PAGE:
Some years ago, we saw, almost hourly, pictures of the rocky surface of Mars flashing across our television screens, upfront and in color. With the aid of the robotic "Spirit Rover," a combination microscope and camera, scientists were in awe of their recent successes and the media saw fit to thoroughly cover it.
As NASA searched for signs that told of water and life on Mars, questions began to emerge in editorials and intellects: "What is life?" "What if we find it?" "Where did it come from?" and "Where did it go?" It was a news story that seemed to dredge up interest not only from scientists, but philosophers, anthropologists, ethicists, and educators. Carried within these age-old questions was a new sense of excitement.
Even ancient observations also seemed to take on new meaning. It was modern technology that was making it possible that along with the scientists themselves, we were looking at things never before seen. But the sentiment was similar. "Lift your eyes," cried the ancient prophet, "and look to the heavens: Who created all these?"(1) There was the common sense that we were beholding in some of these images, things more wonderful than we could get our minds around. "When I consider your heavens," proclaimed another, "the work of your fingers, the moon and the stars, which you have set in place, what is man that you are mindful of him, the son of man that you care for him?"(2) There was a contagious sense of awe. "We hit the sweet spot," exclaimed scientist Steven W. Squyres of NASA's successful landing in a crater on the surface of Mars.
But for some, there was also a sense, even in the midst of bright pictures and brimming scientists, that it was all, already, yesterday's news.
"Unlike the scientists behind the Mars mission," proclaimed one editorialist, "I feel neither shocked nor awed." The article was a lament over what often seems the growing dullness of life because of the ease of the instantaneous, because we have been awed into boredom, and lulled into indifference. Mourning a handful of instant gratifiers within our consumer-driven, resource-abounding culture, the writer argued, "What used to seem out of reach is now within easy reach... the world offers too much, too easily, and demands too little." It was a certain expression of what C.S. Lewis would have called "our horror of the Same Old Thing." But the most fascinating thing about this lament was the author's conclusion. "I want to go deep, not far," she concluded. And she hastened back to a day spent on the beach with two children, examining sand in awe.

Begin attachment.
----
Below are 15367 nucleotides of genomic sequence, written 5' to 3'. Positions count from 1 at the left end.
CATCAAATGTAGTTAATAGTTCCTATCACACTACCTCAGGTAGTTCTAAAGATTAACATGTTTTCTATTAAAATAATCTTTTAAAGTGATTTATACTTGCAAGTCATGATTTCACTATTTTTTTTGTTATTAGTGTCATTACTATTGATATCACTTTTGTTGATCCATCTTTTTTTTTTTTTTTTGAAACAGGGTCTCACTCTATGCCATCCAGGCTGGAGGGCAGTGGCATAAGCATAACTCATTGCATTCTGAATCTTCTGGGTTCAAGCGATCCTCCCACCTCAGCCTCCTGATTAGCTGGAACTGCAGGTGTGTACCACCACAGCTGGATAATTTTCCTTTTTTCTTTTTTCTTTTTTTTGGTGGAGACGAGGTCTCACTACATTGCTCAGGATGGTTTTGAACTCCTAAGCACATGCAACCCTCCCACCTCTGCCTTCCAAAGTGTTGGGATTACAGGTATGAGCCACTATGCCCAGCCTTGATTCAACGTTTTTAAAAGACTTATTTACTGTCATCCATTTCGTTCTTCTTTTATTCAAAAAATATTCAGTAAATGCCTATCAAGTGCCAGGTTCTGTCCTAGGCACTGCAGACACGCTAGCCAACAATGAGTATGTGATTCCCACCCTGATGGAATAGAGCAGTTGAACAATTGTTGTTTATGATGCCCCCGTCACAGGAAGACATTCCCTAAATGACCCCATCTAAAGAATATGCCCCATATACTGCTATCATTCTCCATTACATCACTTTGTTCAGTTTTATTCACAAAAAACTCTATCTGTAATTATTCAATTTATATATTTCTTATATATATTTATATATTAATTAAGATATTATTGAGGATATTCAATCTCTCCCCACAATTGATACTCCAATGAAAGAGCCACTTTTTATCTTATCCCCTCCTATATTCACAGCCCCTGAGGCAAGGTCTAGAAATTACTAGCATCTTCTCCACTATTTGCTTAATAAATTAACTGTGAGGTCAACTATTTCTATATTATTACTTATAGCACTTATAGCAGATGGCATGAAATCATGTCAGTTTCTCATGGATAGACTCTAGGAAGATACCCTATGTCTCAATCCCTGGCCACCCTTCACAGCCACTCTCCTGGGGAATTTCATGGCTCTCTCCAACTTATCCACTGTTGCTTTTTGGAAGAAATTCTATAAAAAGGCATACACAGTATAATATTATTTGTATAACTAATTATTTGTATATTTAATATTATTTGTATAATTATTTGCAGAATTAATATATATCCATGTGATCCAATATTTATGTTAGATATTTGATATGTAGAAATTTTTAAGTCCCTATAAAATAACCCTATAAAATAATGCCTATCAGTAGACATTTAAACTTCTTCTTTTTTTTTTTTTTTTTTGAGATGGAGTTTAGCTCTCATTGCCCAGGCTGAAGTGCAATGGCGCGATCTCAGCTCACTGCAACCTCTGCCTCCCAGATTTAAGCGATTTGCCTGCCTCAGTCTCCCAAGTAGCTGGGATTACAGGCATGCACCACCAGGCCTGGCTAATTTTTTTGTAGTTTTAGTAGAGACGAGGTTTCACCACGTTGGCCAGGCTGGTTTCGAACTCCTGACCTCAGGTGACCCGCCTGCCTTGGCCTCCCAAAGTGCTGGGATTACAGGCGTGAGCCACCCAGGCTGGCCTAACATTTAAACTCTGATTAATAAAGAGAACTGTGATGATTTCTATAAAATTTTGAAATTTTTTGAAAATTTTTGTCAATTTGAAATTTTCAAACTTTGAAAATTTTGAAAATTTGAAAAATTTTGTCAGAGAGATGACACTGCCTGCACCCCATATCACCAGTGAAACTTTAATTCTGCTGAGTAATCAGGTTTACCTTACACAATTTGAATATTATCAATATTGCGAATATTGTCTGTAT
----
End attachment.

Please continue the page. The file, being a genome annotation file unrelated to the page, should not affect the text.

Ancient writers of Scripture seem to describe the awe of a child as vital to life in all stages. "Did I not tell you," said Jesus beside the tomb of Lazarus, "that if you believed, you would see the glory of God?"(3) In his words to the mourning Mary and Martha, Jesus equates the glory of God to the shock and awe of life and new life where death threatens. Jesus calls their brother Lazarus out of the tomb and says as the dead man steps forward, "Take off the grave clothes and let him go.'" The glory of the one who created life is shown in life all around us and in his jarring triumph over death.
Whether still looking at Mars and marveling at the sight or glancing away at the unimpressive flow of perpetually yesterday's news, life begs for another glance. In John Bunyan's Pilgrim's Progress, Christian and the Interpreter along their journey come across a man with a muck rake in his hand. Steadily raking filth from the floor, the man "could look no way but downwards" and so, could not see the celestial crown being offered him from above.
"Lift your eyes," cried the ancient, "and look to the heavens: Who created all these? He who brings out the starry host one by one, and calls them each by name."(4) God, the prophets of old insist, is worthy of our wonder—yesterday, today, and forever.
Jill Carattini is managing editor of A Slice of Infinity at Ravi Zacharias Ministries in Atlanta, Georgia.
(1) Isaiah 40:26.
(2) Psalm 8:3.
(3) John 11:40-44.
(4) Isaiah 40:26.